120

   121 text {*

   122  Again, the body may be collapsed.

   123 *};

   124

   125 lemma "A --> B --> A";

   126   by intro;

   127

   128 text {*

   129  Just like $\idt{rule}$, the $\idt{intro}$ and $\idt{elim}$ proof

   130  methods pick standard structural rules, in case no explicit arguments

   131  are given.  While implicit rules are usually just fine for single

   132  rule application, this may go too far with iteration.  Thus in

   133  practice, $\idt{intro}$ and $\idt{elim}$ would be typically

   134  restricted to certain structures by giving a few rules only, e.g.\

   135  \isacommand{proof}~($\idt{intro}$~\name{impI}~\name{allI}) to strip

   136  implications and universal quantifiers.

   137

   138  Such well-tuned iterated decomposition of certain structures is the

   139  prime application of $\idt{intro}$ and $\idt{elim}$.  In contrast,

   140  terminal steps that solve a goal completely are usually performed by

   141  actual automated proof methods (such as

   142  \isacommand{by}~$\idt{blast}$).

   143 *};

   144

   145

   146 subsection {* Variations of backward vs.\ forward reasoning *};

   147

   148 text {*

   149  Certainly, any proof may be performed in backward-style only.  On the

   150  other hand, small steps of reasoning are often more naturally

   151  expressed in forward-style.  Isar supports both backward and forward

   152  reasoning as a first-class concept.  In order to demonstrate the

   153  difference, we consider several proofs of $A \conj B \impl B \conj   154 A$.

   155

   156  The first version is purely backward.

   157 *};

   158

   159 lemma "A & B --> B & A";

   160 proof;

   161   assume "A & B";

   162   show "B & A";

   163   proof;

   164     show B; by (rule conjunct2);

   165     show A; by (rule conjunct1);

   166   qed;

   167 qed;

   168

   169 text {*

   170  Above, the $\idt{conjunct}_{1/2}$ projection rules had to be named

   171  explicitly, since the goals $B$ and $A$ did not provide any

   172  structural clue.  This may be avoided using \isacommand{from} to

   173  focus on $\idt{prems}$ (i.e.\ the $A \conj B$ assumption) as the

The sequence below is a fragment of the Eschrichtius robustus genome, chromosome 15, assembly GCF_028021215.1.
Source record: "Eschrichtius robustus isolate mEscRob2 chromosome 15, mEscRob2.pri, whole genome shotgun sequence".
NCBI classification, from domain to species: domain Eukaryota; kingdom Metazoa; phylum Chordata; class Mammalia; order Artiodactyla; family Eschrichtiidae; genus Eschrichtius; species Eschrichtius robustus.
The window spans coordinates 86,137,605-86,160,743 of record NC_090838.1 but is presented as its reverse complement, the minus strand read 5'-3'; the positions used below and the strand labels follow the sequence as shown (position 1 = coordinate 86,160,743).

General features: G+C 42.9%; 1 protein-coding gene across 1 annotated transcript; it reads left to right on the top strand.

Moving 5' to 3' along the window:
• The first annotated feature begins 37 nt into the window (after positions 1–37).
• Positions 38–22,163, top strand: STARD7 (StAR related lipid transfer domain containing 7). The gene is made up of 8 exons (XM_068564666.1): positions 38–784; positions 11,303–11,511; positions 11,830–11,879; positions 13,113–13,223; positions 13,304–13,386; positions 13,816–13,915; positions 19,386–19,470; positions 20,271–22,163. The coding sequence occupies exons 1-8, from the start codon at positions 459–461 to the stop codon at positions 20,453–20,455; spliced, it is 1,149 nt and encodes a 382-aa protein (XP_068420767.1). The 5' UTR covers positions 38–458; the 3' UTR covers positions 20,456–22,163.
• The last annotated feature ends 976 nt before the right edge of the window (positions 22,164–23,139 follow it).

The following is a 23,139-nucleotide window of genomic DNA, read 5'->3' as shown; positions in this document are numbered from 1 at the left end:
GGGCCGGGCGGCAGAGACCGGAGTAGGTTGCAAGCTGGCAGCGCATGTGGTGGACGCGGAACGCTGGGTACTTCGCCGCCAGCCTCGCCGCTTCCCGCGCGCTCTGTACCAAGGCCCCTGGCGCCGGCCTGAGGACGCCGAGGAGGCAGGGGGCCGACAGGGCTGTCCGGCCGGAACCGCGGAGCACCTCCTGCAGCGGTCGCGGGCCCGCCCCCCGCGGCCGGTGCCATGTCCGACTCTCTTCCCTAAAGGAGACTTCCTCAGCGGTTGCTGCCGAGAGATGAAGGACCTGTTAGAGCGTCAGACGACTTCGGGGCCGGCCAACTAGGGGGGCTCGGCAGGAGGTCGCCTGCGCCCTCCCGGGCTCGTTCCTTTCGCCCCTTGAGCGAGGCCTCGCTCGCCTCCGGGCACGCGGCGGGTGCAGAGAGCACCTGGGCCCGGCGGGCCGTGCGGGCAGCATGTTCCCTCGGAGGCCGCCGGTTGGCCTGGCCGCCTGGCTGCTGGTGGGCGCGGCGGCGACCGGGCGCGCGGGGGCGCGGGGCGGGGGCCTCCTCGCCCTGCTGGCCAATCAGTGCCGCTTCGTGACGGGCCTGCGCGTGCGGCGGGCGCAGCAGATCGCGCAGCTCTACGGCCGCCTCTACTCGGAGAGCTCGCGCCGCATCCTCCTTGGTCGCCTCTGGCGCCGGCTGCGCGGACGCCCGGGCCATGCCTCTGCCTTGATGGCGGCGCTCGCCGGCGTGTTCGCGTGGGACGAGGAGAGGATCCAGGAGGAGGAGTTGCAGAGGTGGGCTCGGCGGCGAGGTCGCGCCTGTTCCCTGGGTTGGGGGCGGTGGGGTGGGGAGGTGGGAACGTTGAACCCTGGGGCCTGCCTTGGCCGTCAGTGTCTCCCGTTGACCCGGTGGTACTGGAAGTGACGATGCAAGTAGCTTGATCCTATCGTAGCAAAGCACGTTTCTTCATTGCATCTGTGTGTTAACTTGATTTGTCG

174  current facts, enabling the use of double-dot proofs.  Note that

   175  \isacommand{from} already does forward-chaining, involving the

   176  \name{conjE} rule here.

   177 *};

   178

   179 lemma "A & B --> B & A";

   180 proof;

   181   assume "A & B";

   182   show "B & A";

   183   proof;

   184     from prems; show B; ..;

   185     from prems; show A; ..;

   186   qed;

   187 qed;

   188

   189 text {*

   190  In the next version, we move the forward step one level upwards.

   191  Forward-chaining from the most recent facts is indicated by the

   192  \isacommand{then} command.  Thus the proof of $B \conj A$ from $A   193 \conj B$ actually becomes an elimination, rather than an

   194  introduction.  The resulting proof structure directly corresponds to

   195  that of the $\name{conjE}$ rule, including the repeated goal

   196  proposition that is abbreviated as $\var{thesis}$ below.

   197 *};

   198

   199 lemma "A & B --> B & A";

   200 proof;

   201   assume "A & B";

   202   then; show "B & A";

   203   proof                    -- {* rule \name{conjE} of $A \conj B$ *};

   204     assume A B;

   205     show ?thesis; ..       -- {* rule \name{conjI} of $B \conj A$ *};

   206   qed;

   207 qed;

   208

   209 text {*

   210  In the subsequent version we flatten the structure of the main body

   211  by doing forward reasoning all the time.  Only the outermost

   212  decomposition step is left as backward.

   213 *};

   214

   215 lemma "A & B --> B & A";

   216 proof;

   217   assume ab: "A & B";

   218   from ab; have a: A; ..;

   219   from ab; have b: B; ..;

   220   from b a; show "B & A"; ..;

   221 qed;

   222

   223 text {*

   224  We can still push forward reasoning a bit further, even at the risk